Maharashtra’s Tribal Development Department is helping 18 villages in three districts to use the Forest Rights Act to exercise their control over tendu leaves
Eighteen villages in the Gadchiroli, Gondia and Amravati districts of Maharashtra have decided to collectively exercise their rights over tendu leaves this season under the Forest Rights Act (FRA), 2006.
Under the FRA, gram sabhas have a right of ownership, access to collect, use, sale and dispose of minor produce which has been traditionally collected within or outside village boundaries.
The Act also recognises tendu and bamboo as minor forest produce. While the rights over bamboo got recognised, tendu was caught in the decisions of the government. However, considering the fact that the FRA has already granted them the rights, the gram sabhas of these 18 villages asked the State’s Forest Department to assist them technically in the process of disposal of tendu leaves.
These villages are Kukadi, Dongartamashi, Mahatola, Mendha, Wadegaon, Kurundi Mal, Narotichak, Tembhachak, Chambharda, Maregaon. Kurundi Chak and Moushichak in Gadchiroli; Dhamadhitola, Mehatkheda, Tumdikasa and Chipota in Gondia; Payvihir and Upatkheda in Amravati.
All the villages had floated e-tenders with the support of the Forest Department and some NGOs but no bids were received. The sulking contractor who earned money from the tendu leaves by paying a meagre amount for the labour to the villagers, decided to boycott the villages.
The government stepped in at this stage with its Tribal Development Department (TDD) deciding to stand by the villages. The TDD decided to purchase tendu leaves from these villages at the rate of Rs. 3,500 per standard bag of tendu leaves, informed the representatives from all these villages at a recent press conference.
“We have already collected 980 standard bags of tendu leaves and the estimated collection will be around 3,000 bags,” said Girdhar Tumare, in-charge of the gram sabha committee of Chambharda.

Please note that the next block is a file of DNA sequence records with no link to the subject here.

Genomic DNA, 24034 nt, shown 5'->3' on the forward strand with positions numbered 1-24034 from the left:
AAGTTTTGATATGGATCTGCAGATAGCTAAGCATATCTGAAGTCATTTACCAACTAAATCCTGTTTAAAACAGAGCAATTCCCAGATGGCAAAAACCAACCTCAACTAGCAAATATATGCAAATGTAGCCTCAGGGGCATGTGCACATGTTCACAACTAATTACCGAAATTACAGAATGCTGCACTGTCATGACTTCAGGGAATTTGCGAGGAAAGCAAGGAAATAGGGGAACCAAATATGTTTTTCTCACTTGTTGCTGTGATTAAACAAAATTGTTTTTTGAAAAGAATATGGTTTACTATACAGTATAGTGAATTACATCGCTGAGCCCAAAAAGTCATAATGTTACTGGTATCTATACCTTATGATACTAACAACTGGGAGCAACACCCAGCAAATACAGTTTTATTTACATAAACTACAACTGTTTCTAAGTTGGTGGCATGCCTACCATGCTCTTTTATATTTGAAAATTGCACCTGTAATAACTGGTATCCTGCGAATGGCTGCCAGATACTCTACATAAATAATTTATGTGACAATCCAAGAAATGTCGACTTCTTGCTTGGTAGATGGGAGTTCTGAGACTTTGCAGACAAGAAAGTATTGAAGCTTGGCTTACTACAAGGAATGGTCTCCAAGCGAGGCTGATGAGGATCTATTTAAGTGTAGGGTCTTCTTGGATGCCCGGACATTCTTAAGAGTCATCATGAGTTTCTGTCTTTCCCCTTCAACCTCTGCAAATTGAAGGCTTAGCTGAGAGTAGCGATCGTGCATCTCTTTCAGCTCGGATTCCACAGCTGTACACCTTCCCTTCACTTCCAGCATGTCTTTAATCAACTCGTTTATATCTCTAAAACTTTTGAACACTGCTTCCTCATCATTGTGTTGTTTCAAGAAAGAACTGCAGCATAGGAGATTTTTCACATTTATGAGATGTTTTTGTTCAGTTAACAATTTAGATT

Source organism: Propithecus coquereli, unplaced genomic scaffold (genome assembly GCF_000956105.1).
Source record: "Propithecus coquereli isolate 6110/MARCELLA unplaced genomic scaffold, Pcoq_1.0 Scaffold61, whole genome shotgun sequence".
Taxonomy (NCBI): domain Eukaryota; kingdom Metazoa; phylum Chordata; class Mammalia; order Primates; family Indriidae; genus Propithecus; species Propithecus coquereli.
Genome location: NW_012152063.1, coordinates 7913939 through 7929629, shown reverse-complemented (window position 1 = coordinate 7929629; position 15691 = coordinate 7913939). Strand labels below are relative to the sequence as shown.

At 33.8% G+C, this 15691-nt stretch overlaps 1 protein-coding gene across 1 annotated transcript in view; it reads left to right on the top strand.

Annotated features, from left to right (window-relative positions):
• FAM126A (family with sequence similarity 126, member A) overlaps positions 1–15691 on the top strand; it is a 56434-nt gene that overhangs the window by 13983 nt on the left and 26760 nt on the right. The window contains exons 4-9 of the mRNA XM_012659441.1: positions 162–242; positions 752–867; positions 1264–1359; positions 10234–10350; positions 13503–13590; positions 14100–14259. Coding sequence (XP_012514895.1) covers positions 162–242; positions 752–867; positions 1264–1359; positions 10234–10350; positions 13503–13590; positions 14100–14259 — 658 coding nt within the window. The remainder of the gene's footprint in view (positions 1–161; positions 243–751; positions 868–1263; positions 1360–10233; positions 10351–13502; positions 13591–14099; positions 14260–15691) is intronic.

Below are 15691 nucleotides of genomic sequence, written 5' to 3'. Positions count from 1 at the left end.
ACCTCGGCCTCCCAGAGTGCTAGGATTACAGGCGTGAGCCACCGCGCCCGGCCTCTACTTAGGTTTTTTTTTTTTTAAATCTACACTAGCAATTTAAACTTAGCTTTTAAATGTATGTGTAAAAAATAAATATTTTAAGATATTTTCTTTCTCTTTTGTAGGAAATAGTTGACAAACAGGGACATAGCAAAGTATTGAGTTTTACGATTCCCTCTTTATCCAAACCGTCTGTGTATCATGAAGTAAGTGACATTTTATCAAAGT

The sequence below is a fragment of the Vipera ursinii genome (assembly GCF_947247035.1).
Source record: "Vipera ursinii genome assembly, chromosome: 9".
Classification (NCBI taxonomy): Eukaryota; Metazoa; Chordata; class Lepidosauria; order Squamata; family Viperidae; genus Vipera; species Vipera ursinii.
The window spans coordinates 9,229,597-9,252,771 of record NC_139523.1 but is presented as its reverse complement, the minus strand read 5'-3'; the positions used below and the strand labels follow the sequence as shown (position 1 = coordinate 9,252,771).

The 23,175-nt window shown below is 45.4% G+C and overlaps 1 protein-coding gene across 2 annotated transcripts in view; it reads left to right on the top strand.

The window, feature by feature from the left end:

“Until now, middlemen would buy tendu leaves and sell it in the market paying a meagre amount as labour cost to the villagers. The villagers are not labourers, they are the owners now,” said Dilip Gade of Vidarbha Nature Conservation Society (VNCS).
“The fund received from tendu leaves will be utilised to pay members of the gram sabha their collection charges as well as to promote profit sharing within the members. The administrative charges derived by the gram sabha will be ploughed back into development of village forest and biodiversity,” informed Ramlal Kale, in-charge of Payvihir village committee on tendu leaves.
Purnima Upadhyay of voluntary organisation Khoj Melghat said, “This is historical for the fact the gram sabhas spread across three districts have organised themselves to establish their rights and collectively move forward in the process of regeneration, conservation management and sustainable use of their natural resources. This is the first effort of its kind in the entire nation after the enactment of the FRA.”
This is the first time villagers are exercising their rights over tendu. Last year, Mendha Lekha village in Gadchiroli district became the first village in the country to exercise its community right to harvest bamboo under the Forest Rights Act, said Ms. Upadhyay.